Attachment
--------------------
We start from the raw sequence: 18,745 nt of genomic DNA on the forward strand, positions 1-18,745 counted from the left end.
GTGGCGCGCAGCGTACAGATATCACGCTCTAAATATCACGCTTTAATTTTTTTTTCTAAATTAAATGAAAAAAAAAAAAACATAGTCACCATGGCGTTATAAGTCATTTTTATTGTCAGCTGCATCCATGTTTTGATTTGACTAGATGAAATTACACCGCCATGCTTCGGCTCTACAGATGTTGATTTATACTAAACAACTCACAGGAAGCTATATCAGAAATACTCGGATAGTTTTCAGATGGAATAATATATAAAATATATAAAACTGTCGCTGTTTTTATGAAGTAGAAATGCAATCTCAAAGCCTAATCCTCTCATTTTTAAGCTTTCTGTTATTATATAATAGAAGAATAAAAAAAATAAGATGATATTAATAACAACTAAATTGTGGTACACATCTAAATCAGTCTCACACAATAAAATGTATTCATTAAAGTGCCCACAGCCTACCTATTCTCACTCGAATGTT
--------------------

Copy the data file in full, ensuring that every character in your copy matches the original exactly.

We start from the raw sequence: 18,745 nt of genomic DNA on the forward strand, positions 1-18,745 counted from the left end.
GTGGCGCGCAGCGTACAGATATCACGCTCTAAATATCACGCTTTAATTTTTTTTTCTAAATTAAATGAAAAAAAAAAAAACATAGTCACCATGGCGTTATAAGTCATTTTTATTGTCAGCTGCATCCATGTTTTGATTTGACTAGATGAAATTACACCGCCATGCTTCGGCTCTACAGATGTTGATTTATACTAAACAACTCACAGGAAGCTATATCAGAAATACTCGGATAGTTTTCAGATGGAATAATATATAAAATATATAAAACTGTCGCTGTTTTTATGAAGTAGAAATGCAATCTCAAAGCCTAATCCTCTCATTTTTAAGCTTTCTGTTATTATATAATAGAAGAATAAAAAAAATAAGATGATATTAATAACAACTAAATTGTGGTACACATCTAAATCAGTCTCACACAATAAAATGTATTCATTAAAGTGCCCACAGCCTACCTATTCTCACTCGAATGTT